One of Murakami’s most effective tropes is the use of repeated images that are subtly threaded through the collection. There is the bag of Okanagan peaches, appearing first in “Portrait of Mother as Missing Woman” (“haven’t spoken since that day/ in the hotel with a bagful of Okanagan peaches/ I didn’t want, wanted her to have”), then in “Poem to stop the Recurring Dream,” (“No one knows/ what’s worth archiving. Peach rot slicked pebbles ripped pictures can’t stop”), and again in “Exhibit D (Peaches)” (“Now she is too thin from her smaller and smaller suppers/…./ a bag of useless imaginary peaches”). There is also the recurring correlation between women and meat, where the faceless man makes the uncomfortable connection between dinner and the news but “swears it has nothing to do with him” (“Meat”). These reoccurring images work to sketch the connection between the reader and the missing: who deserves to be seen? Don’t mistake Murakami here, this is not a question for Vancouver alone, this is a question to you, to Canada, and to the world, whose eyes will be on us soon enough. Which brings me back to my initial question of pronouns. Murakami writes around real absences, the women who have left these voids are irrevocably gone. It seems to me that the function of the pronoun, part of its inherent risk, is that while it may elicit a response, it may just as well hold us all at a distance from one another. Trapped in the grammar of our “social decorum,” we may recognize each other, though we may not act.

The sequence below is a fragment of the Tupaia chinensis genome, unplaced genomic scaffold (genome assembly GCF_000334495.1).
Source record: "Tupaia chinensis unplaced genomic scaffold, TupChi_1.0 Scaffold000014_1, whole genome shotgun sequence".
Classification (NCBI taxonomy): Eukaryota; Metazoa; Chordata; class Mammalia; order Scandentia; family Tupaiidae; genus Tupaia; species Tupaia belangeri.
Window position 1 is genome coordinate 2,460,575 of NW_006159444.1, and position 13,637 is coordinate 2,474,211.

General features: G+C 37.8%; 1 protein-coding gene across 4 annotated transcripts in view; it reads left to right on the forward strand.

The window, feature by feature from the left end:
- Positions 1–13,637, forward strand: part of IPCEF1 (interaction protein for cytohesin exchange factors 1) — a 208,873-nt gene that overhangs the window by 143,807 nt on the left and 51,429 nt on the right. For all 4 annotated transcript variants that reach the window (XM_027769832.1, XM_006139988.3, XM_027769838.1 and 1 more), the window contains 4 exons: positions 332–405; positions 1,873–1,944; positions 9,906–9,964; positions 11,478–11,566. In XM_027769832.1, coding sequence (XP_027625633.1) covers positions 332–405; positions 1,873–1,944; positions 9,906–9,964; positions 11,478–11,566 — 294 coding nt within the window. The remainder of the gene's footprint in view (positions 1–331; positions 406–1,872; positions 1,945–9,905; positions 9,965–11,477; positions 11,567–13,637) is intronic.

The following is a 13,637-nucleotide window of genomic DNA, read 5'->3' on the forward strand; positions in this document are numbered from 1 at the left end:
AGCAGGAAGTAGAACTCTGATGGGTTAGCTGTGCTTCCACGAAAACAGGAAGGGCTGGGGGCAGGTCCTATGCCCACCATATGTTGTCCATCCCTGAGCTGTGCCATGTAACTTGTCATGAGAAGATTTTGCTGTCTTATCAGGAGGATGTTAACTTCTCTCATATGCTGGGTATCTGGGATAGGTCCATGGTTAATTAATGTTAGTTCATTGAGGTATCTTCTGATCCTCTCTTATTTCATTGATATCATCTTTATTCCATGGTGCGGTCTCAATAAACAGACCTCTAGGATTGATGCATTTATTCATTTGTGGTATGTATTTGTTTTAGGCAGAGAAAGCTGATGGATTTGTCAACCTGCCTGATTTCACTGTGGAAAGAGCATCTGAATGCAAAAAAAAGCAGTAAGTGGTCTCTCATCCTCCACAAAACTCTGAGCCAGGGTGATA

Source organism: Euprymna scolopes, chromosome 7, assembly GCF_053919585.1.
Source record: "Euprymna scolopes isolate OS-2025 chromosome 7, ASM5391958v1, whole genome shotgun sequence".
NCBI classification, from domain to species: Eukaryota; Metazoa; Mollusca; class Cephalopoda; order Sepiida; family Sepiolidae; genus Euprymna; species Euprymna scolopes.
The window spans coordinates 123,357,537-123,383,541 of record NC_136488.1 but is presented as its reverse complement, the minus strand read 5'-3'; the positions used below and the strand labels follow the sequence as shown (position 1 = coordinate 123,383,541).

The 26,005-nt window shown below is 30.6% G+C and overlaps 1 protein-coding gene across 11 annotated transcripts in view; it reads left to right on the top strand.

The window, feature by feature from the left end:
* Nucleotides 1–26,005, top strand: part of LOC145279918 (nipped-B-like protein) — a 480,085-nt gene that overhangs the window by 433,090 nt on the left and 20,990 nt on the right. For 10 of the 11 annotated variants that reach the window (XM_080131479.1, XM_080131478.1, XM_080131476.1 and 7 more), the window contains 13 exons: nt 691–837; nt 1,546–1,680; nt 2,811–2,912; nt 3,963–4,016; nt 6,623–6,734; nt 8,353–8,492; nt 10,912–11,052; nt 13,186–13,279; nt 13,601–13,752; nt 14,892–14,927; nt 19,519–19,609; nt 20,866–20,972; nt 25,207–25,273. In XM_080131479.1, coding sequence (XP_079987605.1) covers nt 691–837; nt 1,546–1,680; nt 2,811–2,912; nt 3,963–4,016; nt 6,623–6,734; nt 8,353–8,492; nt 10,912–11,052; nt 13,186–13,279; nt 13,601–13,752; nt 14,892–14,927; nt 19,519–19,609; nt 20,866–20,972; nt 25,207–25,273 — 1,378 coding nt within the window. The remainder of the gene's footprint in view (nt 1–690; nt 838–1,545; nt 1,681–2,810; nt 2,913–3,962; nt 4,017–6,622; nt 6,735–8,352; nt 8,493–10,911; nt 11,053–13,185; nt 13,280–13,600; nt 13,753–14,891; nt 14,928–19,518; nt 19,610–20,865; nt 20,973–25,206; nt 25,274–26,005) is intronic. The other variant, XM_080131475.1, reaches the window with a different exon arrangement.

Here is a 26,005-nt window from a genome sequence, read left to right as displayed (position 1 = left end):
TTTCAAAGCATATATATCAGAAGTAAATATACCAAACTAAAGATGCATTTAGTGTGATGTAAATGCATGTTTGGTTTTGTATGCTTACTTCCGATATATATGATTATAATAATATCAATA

Ultimately the demand Murakami makes is, fittingly enough, left invisible: will you continue to look when it is inconvenient? When the spotlights are off and the media has packed up, will you remember these women? “Now that the lab is nearly empty./ What gentleness we muster now, to lift DNA/ from a microscopic edge, to protect/ the whole of the woman contained there” (“We’ve Seen Littler of Her in Life and Less of Her in Death”). By writing around the missing women Murakami makes it impossible for her reader not to look for them.
Erin Wunker completed her PhD at the University of Calgary. Her dissertation, "Archive Undone: Feminisms and the Future" occurs at the interstices of public memory, poetry, feminism, and performance theory.
“I can’t help but dream about a criticism that would not try to judge but to bring an oeuvre, a book, a sentence, an idea to life…It would multiply not judgments but signs of life.”
Meanwhile in the Persian Gulf, girls will be boys.
Thursday, February 19, 2009
I’m drawn, for example, to stories of self-deprecating writers. Charles McGrath had the following to say recently about John Updike, recently deceased:
His submissions to The New Yorker, where I used to edit him sometimes, were often accompanied by a little note declaring that the enclosed was not very good and would probably be his last, because the well was going dry, the tank was empty, the field was fallow. In fact, until the very end of his life Mr. Updike was remarkably youthful, and he filed his last piece with the magazine just weeks before he died (New York Times, January 31, 2009).